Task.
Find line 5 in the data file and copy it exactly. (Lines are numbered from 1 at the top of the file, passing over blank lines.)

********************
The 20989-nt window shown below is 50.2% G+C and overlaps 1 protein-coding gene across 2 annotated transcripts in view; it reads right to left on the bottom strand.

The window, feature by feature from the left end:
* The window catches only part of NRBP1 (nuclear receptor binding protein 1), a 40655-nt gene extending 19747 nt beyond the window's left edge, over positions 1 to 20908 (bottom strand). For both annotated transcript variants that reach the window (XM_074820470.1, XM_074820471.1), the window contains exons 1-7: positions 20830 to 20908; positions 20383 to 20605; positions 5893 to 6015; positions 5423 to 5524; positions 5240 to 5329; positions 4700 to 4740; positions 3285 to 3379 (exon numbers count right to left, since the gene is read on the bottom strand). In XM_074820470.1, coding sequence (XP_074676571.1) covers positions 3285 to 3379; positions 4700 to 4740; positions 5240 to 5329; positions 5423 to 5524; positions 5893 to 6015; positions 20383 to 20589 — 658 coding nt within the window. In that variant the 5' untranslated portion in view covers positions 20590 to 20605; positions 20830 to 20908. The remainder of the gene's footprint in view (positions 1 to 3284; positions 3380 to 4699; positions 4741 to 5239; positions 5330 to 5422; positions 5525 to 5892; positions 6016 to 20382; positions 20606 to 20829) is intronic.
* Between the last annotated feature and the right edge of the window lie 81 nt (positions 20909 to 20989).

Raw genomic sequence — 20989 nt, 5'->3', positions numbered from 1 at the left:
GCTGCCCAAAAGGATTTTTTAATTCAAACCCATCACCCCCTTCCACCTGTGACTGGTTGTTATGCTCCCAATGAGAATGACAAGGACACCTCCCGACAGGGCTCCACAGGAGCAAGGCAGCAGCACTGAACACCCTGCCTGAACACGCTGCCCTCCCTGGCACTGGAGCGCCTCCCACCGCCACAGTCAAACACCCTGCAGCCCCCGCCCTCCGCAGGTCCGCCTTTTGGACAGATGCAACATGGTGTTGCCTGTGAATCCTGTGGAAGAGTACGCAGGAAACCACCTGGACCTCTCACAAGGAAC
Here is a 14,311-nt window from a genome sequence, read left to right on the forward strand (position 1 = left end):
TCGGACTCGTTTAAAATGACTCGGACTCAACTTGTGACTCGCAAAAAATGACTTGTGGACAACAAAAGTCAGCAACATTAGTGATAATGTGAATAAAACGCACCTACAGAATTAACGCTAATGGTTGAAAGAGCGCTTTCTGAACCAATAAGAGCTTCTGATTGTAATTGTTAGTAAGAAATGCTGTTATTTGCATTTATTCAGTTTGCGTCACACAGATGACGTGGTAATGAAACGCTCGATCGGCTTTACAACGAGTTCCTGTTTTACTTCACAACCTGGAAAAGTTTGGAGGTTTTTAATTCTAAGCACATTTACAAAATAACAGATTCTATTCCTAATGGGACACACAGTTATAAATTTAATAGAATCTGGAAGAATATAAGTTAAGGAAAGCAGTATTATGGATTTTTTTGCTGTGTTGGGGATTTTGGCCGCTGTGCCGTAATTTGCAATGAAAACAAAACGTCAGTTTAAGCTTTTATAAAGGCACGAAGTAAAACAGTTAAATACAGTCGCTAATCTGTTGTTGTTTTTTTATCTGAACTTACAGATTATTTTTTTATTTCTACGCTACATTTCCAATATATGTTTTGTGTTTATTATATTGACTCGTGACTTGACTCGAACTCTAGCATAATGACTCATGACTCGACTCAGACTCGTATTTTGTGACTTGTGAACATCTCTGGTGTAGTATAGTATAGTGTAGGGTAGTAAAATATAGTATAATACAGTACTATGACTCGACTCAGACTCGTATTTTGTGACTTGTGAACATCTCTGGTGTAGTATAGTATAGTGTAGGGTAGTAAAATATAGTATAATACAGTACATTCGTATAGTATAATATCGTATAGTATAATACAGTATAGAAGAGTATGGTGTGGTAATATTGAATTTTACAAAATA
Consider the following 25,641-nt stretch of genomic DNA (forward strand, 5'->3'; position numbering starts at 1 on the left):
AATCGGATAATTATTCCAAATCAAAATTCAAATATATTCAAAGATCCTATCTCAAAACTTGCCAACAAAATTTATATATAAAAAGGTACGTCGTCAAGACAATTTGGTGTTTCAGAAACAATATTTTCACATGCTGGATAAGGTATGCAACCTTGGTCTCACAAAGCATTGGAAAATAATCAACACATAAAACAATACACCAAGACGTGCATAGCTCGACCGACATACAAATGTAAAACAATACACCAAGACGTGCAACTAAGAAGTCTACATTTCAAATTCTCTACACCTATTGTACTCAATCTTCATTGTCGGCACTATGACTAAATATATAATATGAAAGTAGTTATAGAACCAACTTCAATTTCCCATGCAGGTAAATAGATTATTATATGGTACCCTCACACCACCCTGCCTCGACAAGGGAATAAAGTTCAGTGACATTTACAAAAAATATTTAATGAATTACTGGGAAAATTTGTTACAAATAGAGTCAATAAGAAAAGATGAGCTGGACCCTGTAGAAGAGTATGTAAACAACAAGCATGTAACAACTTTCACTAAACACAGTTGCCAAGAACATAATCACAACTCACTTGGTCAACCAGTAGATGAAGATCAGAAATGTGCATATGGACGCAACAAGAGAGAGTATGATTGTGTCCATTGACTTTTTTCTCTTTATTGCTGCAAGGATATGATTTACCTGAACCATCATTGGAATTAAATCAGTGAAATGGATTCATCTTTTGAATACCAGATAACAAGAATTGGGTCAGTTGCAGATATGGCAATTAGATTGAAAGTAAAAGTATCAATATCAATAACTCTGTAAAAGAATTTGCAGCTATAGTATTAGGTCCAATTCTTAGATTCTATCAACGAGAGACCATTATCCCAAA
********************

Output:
Raw genomic sequence — 20989 nt, 5'->3', positions numbered from 1 at the left: